With the help of these techniques, scientists at the Central Veterinary Laboratory have been able to demonstrate that Lesotho is free of foot-and-mouth disease, one of the most infectious diseases that kill livestock.

They are using the newly delivered equipment to verify if the country is also free of peste des petits ruminants (PPR), a highly contagious, widely spread disease that can kill thousands of sheep and goats per year, as well as avian influenza, a current outbreak in the region that has led Lesotho to ban chicken imports from neighbouring South Africa.

Philippine troops to help cull thousands of fowl in bird flu battle

NNA – The Philippines will deploy hundreds of troops to hasten a cull of about 600,000 fowl, the farm minister said on Wednesday, as part of efforts to rein in the Southeast Asian nation’s first outbreak of bird flu.

There has been no case of human transmission after the flu was detected on a farm in the province of Pampanga, about 75 km (47 miles) north of the capital Manila, but it has spread to about 36 other farms and nearly 40,000 birds have died.

“I have asked the Philippine army to provide us with additional warm bodies to help us in depopulating the farms,” Agriculture Secretary Emmanuel Pinol told a news conference.

“Six hundred thousand is no mean job. Our personnel are facing a difficult task and we lack people.”

Pinol said the government had about 200 men in the area, but fewer than 20,000 birds had been culled since the outbreak was reported.

Brigadier-General Rodel Mairo Alarcon said at least 300 soldiers would be sent to the province on Thursday to assist in the cull of chicken, quail and ducks.

“The Philippines army and the Armed Forces of the Philippines is 100 percent in support of this effort,” Alarcon said.

Soldiers will be given protective gear and doses of a drug, Tamiflu, to guard them against possible infection.

Two sick farm workers from the area have tested negative for the virus, health ministry spokesman Eric Tayag said.

Although the health ministry has yet to identify the specific strain of the virus that hit the Philippines, health and farm officials say initial tests have ruled out the highly pathogenic H5N1.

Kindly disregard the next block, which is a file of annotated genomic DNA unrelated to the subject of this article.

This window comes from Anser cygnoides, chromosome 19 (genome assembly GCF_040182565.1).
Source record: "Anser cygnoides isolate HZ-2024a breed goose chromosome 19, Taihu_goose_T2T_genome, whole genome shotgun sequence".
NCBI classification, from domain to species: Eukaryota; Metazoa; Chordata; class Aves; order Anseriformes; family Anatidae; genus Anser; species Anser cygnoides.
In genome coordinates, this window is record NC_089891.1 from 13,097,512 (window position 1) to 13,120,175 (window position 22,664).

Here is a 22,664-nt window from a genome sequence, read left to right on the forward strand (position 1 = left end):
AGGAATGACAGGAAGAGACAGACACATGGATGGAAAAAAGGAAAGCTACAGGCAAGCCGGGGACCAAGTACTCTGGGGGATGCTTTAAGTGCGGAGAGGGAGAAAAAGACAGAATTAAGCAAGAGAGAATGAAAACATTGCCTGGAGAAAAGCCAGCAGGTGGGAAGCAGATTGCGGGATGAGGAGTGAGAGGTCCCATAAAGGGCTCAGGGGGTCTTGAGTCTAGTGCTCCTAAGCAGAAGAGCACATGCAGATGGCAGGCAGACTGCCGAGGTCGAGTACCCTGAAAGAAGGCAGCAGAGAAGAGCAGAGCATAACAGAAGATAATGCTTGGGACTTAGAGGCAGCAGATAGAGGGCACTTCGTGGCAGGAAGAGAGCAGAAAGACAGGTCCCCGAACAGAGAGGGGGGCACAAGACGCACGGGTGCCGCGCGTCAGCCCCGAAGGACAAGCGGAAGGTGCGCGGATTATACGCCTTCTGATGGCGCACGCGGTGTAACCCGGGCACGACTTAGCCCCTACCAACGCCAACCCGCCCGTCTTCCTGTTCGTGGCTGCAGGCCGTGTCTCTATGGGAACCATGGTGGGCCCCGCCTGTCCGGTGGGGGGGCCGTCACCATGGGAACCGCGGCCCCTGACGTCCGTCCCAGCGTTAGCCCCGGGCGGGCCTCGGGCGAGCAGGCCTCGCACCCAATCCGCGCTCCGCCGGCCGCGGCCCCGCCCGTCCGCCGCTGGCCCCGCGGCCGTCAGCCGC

Samples are being sent to Australia for further testing to determine the presence of the N6 variety of the strain.

The Philippines is the latest country in Asia, Africa and Europe and Africa to suffer the spread of bird flu viruses in recent months. Many strains only infect birds, but the H7N9 strain has led to human cases, including deaths, in China. —Reuters

=========R.A.H.

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Philippines reports first avian flu outbreak, to cull 400,000 birds

NNA – The Philippines plans to cull 400,000 chickens, quails and ducks after confirming the country’s first outbreak of bird flu, Agriculture Secretary Emmanuel Pinol on Friday.

The avian flu outbreak was detected in a farm in a town in Pampanga province, north of the capital Manila, which later spread to neighboring farms. There has been no case of human transmission so far, Pinol told reporters.

“We will cull all 400,000 birds within a 1-km (0.6 mile) area. We don’t want diseases to spread,” Pinol said.

The source of the disease and the strain of avian flu were not immediately clear. There were indications as early as April of bird flu hitting one farm, but the situation worsened in July, with around 37,000 birds dying during the period, Pinol said.

He said he has informed President Rodrigo Duterte of the outbreak and a report will be submitted to the Paris-based World Organisation for Animal Health.

The Department of Agriculture will hold a briefing at 0800 GMT.

The Philippines is the latest country in Asia, Europe and Africa where the bird flu viruses have spread in recent months. Many strains only infect birds, but the H7N9 strain has led to human cases, including fatalities, in China. —Reuters

===========R.A.H.